A discussion of the Inquiry’s findings will take place in Washington DC, today, 12 December, from 9:30am-10:45am at the National Press Club. For more information about the event and/or to register attendance please contact Sosseh Prom at [email protected].


Supplied by the International Bar Association (IBA)


Image source:

International Criminal Law News

Steven Kay QC on Inquiry Findings Regarding Political Prisons in North Korea

Steven Kay QC on Inquiry Findings Regarding Political Prisons in North Korea

Written by Steven Kay QC

The IBA War Crimes Committee established a team of counsel to prepare a brief for an Inquiry to establish whether the infamous Political Prisons in North Korea called Kwanliso established decades ago by Kim Jong Un’s grandfather were still in existence, under what conditions, who was responsible and whether this was a crime against humanity. It was believed whole generations of families still remained in these isolated camps and the people incarcerated in barbaric conditions had no prospect of release but to remain and die.

Evidence was collected from the IBA Commission on North Korea, defectors from the regime and from experts on the political structures of the state and through satellite imagery that proved the Kwanliso were still in existence and operational. The defectors were former camp guards and controllers of the camps who had escaped from the regime.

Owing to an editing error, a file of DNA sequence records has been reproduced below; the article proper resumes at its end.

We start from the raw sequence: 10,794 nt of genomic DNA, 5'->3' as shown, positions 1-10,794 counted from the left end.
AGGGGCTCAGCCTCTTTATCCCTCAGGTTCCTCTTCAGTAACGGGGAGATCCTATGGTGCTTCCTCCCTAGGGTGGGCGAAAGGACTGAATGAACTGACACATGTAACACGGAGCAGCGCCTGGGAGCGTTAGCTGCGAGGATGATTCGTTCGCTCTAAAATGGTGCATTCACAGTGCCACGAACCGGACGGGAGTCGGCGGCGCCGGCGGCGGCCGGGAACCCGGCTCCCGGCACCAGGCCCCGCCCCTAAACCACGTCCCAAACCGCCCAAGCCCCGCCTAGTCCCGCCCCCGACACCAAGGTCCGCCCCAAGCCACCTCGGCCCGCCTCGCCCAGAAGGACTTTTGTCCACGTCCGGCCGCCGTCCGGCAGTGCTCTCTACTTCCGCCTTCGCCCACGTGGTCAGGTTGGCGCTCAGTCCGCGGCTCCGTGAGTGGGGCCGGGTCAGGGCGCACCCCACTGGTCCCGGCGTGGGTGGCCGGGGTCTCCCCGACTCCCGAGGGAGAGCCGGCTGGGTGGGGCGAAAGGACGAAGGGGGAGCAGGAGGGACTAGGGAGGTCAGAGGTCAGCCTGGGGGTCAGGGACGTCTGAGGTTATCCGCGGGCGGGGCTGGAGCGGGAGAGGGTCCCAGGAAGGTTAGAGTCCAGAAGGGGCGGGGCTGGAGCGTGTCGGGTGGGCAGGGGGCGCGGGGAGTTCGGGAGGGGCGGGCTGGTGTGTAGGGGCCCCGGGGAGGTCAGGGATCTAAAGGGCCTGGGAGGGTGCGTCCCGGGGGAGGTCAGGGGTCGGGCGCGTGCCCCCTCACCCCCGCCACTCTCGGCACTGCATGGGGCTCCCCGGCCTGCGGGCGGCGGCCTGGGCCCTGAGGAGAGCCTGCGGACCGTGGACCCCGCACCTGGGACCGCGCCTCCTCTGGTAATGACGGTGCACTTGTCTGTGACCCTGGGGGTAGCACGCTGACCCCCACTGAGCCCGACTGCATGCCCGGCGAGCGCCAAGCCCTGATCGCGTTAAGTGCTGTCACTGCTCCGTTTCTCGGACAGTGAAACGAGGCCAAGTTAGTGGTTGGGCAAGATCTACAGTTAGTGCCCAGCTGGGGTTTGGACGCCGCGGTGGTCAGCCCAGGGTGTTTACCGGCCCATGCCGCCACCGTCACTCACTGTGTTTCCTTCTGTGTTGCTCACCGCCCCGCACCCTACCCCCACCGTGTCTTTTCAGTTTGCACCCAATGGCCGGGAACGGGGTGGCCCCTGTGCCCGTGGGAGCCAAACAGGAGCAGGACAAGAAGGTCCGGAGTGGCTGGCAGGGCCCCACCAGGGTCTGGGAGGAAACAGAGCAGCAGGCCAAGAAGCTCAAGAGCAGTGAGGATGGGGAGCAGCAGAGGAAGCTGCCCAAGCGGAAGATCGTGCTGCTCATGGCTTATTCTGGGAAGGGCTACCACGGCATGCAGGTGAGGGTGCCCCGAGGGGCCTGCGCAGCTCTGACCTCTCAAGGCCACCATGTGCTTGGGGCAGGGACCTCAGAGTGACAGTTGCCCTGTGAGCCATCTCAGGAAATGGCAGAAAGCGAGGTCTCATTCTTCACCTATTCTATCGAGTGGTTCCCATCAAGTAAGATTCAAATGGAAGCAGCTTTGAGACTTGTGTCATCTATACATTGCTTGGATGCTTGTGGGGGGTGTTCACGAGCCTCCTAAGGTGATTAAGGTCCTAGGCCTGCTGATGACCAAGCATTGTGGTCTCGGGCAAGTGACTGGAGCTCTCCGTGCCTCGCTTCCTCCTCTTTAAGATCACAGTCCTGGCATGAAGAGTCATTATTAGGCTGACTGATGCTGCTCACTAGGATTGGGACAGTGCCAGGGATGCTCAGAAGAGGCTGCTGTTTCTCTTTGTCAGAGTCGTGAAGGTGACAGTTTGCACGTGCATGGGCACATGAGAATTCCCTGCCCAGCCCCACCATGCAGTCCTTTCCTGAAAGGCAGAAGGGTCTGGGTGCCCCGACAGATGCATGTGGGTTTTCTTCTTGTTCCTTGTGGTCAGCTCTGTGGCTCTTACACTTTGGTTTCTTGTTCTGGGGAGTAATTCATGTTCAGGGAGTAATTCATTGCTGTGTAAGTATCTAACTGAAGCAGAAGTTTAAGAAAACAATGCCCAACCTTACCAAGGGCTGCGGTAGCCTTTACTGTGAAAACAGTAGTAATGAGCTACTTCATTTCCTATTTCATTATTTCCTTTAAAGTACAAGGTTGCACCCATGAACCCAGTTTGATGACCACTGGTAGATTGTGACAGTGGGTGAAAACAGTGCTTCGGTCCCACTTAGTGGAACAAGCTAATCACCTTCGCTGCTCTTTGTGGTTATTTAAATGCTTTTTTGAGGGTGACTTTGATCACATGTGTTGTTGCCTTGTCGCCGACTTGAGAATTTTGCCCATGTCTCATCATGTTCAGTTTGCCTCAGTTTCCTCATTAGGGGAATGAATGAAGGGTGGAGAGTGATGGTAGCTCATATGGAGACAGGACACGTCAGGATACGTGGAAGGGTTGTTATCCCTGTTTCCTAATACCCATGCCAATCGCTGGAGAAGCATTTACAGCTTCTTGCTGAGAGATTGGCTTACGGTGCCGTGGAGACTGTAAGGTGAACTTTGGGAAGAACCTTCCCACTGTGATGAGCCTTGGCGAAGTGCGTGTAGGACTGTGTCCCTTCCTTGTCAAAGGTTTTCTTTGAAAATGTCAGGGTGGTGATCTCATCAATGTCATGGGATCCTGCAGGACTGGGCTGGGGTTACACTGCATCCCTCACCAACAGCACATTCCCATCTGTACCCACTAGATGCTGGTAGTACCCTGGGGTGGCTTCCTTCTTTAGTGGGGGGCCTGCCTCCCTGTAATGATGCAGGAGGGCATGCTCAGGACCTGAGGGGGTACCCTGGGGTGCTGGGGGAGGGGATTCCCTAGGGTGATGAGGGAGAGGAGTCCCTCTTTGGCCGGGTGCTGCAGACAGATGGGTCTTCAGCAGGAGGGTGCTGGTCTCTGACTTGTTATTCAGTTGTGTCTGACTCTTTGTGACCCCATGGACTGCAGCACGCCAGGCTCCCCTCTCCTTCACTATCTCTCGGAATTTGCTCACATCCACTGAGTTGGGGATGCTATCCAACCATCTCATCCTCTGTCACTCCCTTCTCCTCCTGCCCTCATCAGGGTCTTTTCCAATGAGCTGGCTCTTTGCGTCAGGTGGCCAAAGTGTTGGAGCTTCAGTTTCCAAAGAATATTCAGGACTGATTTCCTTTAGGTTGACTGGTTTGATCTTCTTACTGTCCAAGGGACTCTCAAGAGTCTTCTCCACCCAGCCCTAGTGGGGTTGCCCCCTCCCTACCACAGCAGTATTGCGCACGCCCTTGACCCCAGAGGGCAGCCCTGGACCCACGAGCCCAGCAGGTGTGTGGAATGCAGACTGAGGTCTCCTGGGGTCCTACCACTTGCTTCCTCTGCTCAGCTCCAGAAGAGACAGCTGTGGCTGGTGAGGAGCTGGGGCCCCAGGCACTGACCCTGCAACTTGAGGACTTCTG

A hearing was held before international Judges in Washington DC at which evidence was presented by the War Crimes Committee counsel who examined the defector witnesses and the experts and the satellite imagery. A full brief including evidence and legal argument was submitted to the Judges.

The evidence proved that the political leadership of North Korea that functions through obedience to the Supreme Leader was aware of the existence of the camps, supported their operations and created conditions that were crimes against humanity.

This is an important body of work upon an aspect of the North Korean Regime that was little known because it represented the most horrific treatment of generations of families held isolated in adverse conditions with no prospect of release. Whole families from great gandparents to babies were removed from daily Korean life and placed in 5 designated camp areas with no humane consideration given for their survival.

This Inquiry shines a light upon what happens to ordinary people who have no political voice and no rights including that of survival.

Kim Jong-Un will face a reckoning on a date and at a place in the future where he will have to account for matters for which he is responsible as will those who support him and cary out his orders. There is no defence of following orders available to those who commit crimes against humanity.

Kim Jong-Un is being investigated and this report will form part of the evidence against him. International investigations for universal crimes against humanity use this type of evidence to establish the grounds for bringing a case.


Image source:

Translate »